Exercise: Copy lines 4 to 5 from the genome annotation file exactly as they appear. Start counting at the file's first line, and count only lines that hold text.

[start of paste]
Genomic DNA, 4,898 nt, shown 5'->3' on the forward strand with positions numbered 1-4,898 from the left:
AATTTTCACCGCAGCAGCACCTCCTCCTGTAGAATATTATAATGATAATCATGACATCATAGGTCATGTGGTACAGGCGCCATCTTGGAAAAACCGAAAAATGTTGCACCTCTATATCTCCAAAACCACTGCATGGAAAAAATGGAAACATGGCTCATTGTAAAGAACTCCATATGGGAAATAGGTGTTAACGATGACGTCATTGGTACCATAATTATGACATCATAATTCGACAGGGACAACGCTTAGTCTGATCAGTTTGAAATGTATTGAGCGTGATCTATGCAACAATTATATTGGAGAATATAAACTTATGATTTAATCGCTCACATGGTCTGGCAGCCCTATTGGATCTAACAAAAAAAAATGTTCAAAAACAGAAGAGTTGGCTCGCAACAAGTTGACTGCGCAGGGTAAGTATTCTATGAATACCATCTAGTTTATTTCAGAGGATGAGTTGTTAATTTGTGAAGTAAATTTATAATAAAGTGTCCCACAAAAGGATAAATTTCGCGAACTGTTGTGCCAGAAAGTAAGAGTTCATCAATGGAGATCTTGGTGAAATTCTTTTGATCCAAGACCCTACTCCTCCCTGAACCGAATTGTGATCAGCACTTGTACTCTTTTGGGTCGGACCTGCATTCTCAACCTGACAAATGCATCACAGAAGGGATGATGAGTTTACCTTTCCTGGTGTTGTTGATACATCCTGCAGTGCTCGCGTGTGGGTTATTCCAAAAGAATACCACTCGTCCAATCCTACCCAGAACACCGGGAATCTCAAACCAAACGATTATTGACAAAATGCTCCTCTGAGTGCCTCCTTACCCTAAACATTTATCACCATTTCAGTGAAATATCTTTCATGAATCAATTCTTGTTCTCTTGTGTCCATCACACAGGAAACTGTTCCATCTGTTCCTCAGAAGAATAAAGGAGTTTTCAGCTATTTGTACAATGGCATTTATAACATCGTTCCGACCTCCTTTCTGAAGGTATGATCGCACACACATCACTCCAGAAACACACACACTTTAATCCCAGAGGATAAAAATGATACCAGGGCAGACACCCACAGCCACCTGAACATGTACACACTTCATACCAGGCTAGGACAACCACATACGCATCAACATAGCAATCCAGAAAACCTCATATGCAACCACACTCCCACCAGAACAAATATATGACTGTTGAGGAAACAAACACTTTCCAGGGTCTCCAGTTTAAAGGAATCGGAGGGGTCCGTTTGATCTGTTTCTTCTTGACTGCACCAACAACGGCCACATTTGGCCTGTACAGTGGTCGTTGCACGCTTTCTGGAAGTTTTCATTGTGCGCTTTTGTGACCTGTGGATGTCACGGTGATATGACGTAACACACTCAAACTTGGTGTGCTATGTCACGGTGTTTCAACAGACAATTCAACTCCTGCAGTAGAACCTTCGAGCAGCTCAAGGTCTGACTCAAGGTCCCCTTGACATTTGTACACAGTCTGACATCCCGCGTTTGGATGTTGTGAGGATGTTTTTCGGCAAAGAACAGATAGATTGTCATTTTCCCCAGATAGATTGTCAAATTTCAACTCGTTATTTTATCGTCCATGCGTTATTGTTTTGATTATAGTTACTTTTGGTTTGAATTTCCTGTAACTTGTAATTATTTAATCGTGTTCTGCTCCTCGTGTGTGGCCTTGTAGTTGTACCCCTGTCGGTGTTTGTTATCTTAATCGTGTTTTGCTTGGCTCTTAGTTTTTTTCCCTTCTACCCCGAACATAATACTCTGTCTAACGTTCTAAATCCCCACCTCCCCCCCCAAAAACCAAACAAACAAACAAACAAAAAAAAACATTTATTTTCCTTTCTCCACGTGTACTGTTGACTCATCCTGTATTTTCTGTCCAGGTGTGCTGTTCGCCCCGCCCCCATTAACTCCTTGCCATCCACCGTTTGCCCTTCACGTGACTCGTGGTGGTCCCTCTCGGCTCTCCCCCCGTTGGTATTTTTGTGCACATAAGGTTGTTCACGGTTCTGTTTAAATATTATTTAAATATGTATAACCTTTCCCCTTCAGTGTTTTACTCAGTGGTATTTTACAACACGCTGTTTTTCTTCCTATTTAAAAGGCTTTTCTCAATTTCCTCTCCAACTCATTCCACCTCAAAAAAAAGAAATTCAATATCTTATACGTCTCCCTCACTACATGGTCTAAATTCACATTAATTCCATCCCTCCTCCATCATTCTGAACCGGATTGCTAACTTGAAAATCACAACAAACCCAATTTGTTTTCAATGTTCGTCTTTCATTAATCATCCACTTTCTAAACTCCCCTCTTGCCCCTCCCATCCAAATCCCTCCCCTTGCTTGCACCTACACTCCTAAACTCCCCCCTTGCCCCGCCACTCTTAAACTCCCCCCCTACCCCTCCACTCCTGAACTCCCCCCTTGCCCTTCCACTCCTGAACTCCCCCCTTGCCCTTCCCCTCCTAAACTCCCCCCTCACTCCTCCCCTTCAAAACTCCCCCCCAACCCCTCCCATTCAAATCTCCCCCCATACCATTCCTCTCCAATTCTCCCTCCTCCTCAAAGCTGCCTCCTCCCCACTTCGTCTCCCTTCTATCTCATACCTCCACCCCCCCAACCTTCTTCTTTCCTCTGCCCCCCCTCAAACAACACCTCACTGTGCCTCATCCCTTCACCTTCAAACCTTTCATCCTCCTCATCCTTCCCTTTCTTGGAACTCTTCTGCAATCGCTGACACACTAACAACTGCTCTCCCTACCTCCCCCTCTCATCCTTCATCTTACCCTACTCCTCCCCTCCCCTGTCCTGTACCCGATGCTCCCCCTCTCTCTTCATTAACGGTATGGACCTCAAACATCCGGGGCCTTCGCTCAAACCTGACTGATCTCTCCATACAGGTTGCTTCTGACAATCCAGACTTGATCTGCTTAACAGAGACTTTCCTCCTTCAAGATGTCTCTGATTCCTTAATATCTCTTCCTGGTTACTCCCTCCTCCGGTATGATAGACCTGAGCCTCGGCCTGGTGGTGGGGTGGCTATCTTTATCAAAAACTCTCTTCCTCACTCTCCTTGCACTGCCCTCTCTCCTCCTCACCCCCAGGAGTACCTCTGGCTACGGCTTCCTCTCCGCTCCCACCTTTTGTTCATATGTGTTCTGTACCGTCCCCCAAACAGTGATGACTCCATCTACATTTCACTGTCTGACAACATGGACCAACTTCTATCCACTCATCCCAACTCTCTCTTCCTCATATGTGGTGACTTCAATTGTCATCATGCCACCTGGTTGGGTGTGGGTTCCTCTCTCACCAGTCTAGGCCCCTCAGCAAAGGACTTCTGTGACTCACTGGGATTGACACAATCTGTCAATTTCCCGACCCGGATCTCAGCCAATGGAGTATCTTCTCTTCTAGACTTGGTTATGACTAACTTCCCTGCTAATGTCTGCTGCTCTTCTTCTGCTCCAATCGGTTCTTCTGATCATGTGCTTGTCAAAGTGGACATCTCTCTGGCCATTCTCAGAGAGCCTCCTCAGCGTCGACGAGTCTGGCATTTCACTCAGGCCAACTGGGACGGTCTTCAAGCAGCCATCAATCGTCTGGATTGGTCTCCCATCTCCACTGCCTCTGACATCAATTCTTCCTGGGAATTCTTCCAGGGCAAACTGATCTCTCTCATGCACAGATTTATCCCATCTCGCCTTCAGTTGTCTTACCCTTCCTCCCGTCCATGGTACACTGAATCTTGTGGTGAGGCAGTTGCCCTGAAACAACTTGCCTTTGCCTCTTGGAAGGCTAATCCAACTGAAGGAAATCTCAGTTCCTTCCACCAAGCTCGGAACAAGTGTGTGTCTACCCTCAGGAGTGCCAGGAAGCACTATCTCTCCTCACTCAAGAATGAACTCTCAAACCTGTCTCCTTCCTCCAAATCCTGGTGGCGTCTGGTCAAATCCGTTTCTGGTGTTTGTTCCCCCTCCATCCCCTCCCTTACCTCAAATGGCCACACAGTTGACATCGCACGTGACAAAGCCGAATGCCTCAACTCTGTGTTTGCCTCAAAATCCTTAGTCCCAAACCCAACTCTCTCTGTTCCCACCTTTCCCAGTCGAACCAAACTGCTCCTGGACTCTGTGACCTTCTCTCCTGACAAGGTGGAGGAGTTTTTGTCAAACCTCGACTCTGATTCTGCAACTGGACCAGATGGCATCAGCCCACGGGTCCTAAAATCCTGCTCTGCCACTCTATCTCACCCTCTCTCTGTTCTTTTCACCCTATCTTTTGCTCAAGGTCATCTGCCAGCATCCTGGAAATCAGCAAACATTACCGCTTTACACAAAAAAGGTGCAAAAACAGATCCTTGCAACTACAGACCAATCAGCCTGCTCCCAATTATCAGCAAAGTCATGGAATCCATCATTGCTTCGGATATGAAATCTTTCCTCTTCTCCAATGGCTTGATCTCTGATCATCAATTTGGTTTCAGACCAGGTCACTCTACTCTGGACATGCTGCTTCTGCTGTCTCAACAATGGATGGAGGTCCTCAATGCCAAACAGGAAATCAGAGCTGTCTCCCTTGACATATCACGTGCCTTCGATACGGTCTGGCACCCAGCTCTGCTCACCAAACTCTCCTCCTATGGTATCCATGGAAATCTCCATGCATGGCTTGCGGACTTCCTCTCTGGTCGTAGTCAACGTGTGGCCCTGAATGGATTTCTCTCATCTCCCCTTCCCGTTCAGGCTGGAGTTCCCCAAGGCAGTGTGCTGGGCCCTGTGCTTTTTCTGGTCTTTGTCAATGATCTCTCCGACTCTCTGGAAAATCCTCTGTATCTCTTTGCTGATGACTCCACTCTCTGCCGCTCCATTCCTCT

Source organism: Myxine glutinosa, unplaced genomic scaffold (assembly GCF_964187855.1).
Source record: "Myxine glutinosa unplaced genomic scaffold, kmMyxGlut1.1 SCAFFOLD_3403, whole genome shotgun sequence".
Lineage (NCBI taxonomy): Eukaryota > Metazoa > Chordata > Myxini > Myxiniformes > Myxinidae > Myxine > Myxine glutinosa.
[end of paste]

Source record: "Myxine glutinosa unplaced genomic scaffold, kmMyxGlut1.1 SCAFFOLD_3403, whole genome shotgun sequence".
Lineage (NCBI taxonomy): Eukaryota > Metazoa > Chordata > Myxini > Myxiniformes > Myxinidae > Myxine > Myxine glutinosa.